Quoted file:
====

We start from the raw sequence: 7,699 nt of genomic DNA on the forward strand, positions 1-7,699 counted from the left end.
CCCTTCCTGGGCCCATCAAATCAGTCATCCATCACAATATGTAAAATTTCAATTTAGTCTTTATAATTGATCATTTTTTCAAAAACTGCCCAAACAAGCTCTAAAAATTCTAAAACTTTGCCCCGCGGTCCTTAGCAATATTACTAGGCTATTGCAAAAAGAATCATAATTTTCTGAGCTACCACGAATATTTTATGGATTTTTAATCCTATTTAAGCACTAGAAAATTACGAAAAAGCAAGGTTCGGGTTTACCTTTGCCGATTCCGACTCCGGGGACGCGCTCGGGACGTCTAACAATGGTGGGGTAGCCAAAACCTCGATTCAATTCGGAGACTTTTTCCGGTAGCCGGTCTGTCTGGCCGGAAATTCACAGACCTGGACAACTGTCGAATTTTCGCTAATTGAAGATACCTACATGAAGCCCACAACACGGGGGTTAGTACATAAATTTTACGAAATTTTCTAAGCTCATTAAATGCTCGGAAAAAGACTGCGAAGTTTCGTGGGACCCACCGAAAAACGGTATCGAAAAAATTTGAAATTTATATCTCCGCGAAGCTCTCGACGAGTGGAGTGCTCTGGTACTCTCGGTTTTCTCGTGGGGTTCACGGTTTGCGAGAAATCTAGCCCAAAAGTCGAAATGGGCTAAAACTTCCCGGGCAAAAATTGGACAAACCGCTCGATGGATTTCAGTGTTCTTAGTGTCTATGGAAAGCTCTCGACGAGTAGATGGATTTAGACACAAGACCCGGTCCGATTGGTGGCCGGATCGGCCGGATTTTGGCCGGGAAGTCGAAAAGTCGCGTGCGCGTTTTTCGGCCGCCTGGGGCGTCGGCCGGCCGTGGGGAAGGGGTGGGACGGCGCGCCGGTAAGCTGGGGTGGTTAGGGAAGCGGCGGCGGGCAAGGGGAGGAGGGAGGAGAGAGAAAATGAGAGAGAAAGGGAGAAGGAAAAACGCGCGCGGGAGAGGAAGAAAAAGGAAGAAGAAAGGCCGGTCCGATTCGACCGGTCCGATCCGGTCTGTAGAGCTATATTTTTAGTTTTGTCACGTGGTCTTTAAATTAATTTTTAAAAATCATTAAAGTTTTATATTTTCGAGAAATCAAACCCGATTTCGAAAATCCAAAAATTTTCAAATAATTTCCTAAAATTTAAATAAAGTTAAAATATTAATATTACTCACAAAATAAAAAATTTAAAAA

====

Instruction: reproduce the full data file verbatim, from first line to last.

We start from the raw sequence: 7,699 nt of genomic DNA on the forward strand, positions 1-7,699 counted from the left end.
CCCTTCCTGGGCCCATCAAATCAGTCATCCATCACAATATGTAAAATTTCAATTTAGTCTTTATAATTGATCATTTTTTCAAAAACTGCCCAAACAAGCTCTAAAAATTCTAAAACTTTGCCCCGCGGTCCTTAGCAATATTACTAGGCTATTGCAAAAAGAATCATAATTTTCTGAGCTACCACGAATATTTTATGGATTTTTAATCCTATTTAAGCACTAGAAAATTACGAAAAAGCAAGGTTCGGGTTTACCTTTGCCGATTCCGACTCCGGGGACGCGCTCGGGACGTCTAACAATGGTGGGGTAGCCAAAACCTCGATTCAATTCGGAGACTTTTTCCGGTAGCCGGTCTGTCTGGCCGGAAATTCACAGACCTGGACAACTGTCGAATTTTCGCTAATTGAAGATACCTACATGAAGCCCACAACACGGGGGTTAGTACATAAATTTTACGAAATTTTCTAAGCTCATTAAATGCTCGGAAAAAGACTGCGAAGTTTCGTGGGACCCACCGAAAAACGGTATCGAAAAAATTTGAAATTTATATCTCCGCGAAGCTCTCGACGAGTGGAGTGCTCTGGTACTCTCGGTTTTCTCGTGGGGTTCACGGTTTGCGAGAAATCTAGCCCAAAAGTCGAAATGGGCTAAAACTTCCCGGGCAAAAATTGGACAAACCGCTCGATGGATTTCAGTGTTCTTAGTGTCTATGGAAAGCTCTCGACGAGTAGATGGATTTAGACACAAGACCCGGTCCGATTGGTGGCCGGATCGGCCGGATTTTGGCCGGGAAGTCGAAAAGTCGCGTGCGCGTTTTTCGGCCGCCTGGGGCGTCGGCCGGCCGTGGGGAAGGGGTGGGACGGCGCGCCGGTAAGCTGGGGTGGTTAGGGAAGCGGCGGCGGGCAAGGGGAGGAGGGAGGAGAGAGAAAATGAGAGAGAAAGGGAGAAGGAAAAACGCGCGCGGGAGAGGAAGAAAAAGGAAGAAGAAAGGCCGGTCCGATTCGACCGGTCCGATCCGGTCTGTAGAGCTATATTTTTAGTTTTGTCACGTGGTCTTTAAATTAATTTTTAAAAATCATTAAAGTTTTATATTTTCGAGAAATCAAACCCGATTTCGAAAATCCAAAAATTTTCAAATAATTTCCTAAAATTTAAATAAAGTTAAAATATTAATATTACTCACAAAATAAAAAATTTAAAAA